# Enhanced type guard syntax]

Thomas Arts <>
Fri Sep 19 09:43:50 CEST 2003

```In the discussion on the type guard syntax I am missing
the vision of what the type language should look like.
Sure, we have the basic types and it all looks nice for
integers and atoms.... but before you introduce a new
syntax for something that is already exist, why not give it
a thought what you want to achieve with it?

A new notiation does not give you new possibilities in
type checking! In particular one should consider whether
one would allow guards with user defined types or guards
with argumented types, polymorphic types, etc.

For example:

is  f(X) when list(integer(X)) ->
a good notation to express that X should be a list of integers?

would that translate into f(X/list(integer)) ?

is f(X,Y) when dictionary(K,V)(X), K(Y) ->
a good notation for a dictionary of key value pairs with
polymorphic type K for keys and V for values and a binding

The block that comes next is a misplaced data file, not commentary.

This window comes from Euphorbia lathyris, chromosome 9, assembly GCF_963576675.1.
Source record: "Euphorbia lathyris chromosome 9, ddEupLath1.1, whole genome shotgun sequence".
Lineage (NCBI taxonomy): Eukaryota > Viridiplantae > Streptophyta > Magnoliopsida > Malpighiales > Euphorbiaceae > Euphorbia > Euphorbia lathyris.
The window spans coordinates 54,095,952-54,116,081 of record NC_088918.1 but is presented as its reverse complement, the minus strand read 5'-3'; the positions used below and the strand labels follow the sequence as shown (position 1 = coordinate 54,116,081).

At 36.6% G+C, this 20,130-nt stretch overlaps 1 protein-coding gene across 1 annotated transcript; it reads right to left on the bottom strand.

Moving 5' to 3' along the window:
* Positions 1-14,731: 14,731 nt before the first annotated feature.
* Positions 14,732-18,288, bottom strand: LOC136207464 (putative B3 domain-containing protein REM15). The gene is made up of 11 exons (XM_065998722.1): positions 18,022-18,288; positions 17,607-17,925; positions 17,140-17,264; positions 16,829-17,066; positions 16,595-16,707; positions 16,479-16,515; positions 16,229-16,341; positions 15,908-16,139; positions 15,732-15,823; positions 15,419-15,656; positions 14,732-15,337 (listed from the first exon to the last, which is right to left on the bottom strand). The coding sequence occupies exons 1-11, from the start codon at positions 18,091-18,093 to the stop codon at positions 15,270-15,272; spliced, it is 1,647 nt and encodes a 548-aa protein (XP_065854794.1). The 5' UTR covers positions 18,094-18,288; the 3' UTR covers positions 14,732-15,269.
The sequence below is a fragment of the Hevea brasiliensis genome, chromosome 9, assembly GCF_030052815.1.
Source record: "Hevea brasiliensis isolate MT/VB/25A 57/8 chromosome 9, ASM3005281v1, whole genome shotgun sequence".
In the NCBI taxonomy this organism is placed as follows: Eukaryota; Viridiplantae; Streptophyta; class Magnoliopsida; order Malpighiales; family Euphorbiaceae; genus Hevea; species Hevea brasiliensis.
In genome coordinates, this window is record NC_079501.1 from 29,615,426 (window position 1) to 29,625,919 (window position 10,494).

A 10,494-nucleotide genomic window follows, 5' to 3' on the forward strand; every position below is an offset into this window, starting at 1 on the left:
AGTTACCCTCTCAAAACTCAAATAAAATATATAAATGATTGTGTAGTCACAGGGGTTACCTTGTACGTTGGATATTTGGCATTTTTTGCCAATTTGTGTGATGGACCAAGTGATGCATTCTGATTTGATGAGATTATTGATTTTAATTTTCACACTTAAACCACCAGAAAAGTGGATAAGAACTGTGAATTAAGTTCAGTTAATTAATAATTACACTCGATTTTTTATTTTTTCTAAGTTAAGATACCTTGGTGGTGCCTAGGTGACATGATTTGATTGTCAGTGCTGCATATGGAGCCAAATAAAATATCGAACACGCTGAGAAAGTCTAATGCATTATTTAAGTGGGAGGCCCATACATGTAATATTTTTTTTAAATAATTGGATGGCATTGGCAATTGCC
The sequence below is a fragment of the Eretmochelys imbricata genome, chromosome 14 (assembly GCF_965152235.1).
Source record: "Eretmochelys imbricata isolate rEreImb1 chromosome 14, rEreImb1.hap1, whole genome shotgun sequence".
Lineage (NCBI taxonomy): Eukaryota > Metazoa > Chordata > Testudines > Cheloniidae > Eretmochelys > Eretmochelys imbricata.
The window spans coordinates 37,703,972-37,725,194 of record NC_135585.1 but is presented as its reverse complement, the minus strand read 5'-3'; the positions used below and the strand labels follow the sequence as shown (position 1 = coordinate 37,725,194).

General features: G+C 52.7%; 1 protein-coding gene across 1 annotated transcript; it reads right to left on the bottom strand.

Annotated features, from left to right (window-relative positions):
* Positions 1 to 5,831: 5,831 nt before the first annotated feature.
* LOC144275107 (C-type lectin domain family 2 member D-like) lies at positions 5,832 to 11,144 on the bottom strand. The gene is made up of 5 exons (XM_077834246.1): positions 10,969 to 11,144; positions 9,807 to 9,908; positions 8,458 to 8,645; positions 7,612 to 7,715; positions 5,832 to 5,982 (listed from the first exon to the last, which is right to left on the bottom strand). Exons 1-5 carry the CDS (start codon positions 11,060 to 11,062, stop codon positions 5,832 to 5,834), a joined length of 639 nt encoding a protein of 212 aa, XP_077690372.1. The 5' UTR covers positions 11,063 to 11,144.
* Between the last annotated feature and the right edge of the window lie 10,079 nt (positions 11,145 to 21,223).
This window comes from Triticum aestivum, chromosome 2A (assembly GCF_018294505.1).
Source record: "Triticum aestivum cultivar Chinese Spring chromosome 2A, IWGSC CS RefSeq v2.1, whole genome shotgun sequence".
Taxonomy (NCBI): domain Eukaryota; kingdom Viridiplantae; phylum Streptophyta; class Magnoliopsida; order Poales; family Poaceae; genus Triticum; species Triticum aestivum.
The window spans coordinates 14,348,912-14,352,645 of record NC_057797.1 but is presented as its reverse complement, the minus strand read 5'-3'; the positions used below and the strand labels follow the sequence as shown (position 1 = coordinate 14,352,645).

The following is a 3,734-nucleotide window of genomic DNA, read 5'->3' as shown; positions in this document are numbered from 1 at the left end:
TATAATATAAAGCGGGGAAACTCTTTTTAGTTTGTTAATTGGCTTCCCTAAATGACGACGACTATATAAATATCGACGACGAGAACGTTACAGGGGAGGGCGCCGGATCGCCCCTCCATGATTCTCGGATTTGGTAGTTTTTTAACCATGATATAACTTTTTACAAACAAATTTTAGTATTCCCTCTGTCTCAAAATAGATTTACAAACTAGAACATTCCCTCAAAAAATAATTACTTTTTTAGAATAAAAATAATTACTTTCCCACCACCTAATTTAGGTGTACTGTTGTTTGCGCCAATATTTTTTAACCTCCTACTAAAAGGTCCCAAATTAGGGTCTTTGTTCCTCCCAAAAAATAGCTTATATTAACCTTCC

of the key type for the second argument of the funtion?
would that be
f(X/dictionary(K,V), Y/K) ?

is f(X/list/list) a notation for list of list or should it be
f(X/list(list)), in which case the type notation for list is both
a constant and a unary function.

is it possible to catch in a type notation:
f(X) when 10<X, X<20 ->
by f(X/[10..20]) ?

My advice is to first discuss a suitable type language, see if that
is realizable without performance penalties and then propose a
syntactic sugar notation for it.

One more remark, in the typed lambda calculus they use a type
definition along with the variable in the same style as proposed,
but they use : instead of /. I would really be in favour to use that much
more standard notation, thus f(X:list(A), Y:A) ->  ...
One can use the same notation to give types to functions, as type
annotations that can be checked by a compiler (without confusing
it with devision) It will, though, be confused with module application.
An alternative therefor is ::
Semantically the : is "is element of" and a small epsilon could be used
instead. However, we want to keep the ascii character set as convention,
I guess.

sort([]:list(A)) ->
[]:list(A);
sort([X|Xs]:list(A)) ->
([ Y:A || Y<-Xs, Y<X] ++ [X]  ++
[ Y:A || Y<-Xs, X=<Y]):list(A).

these annotations help the type checker, if available and can be left out
in compiling for production code.

/Thomas

---
Dr Thomas Arts
Program Manager
Software Engineering and Management
IT-university in Gothenburg
Box 8718, 402 75 Gothenburg, Sweden
http://www.ituniv.se/

Tel +46 31 772 6031
Fax +46 31 772 4899

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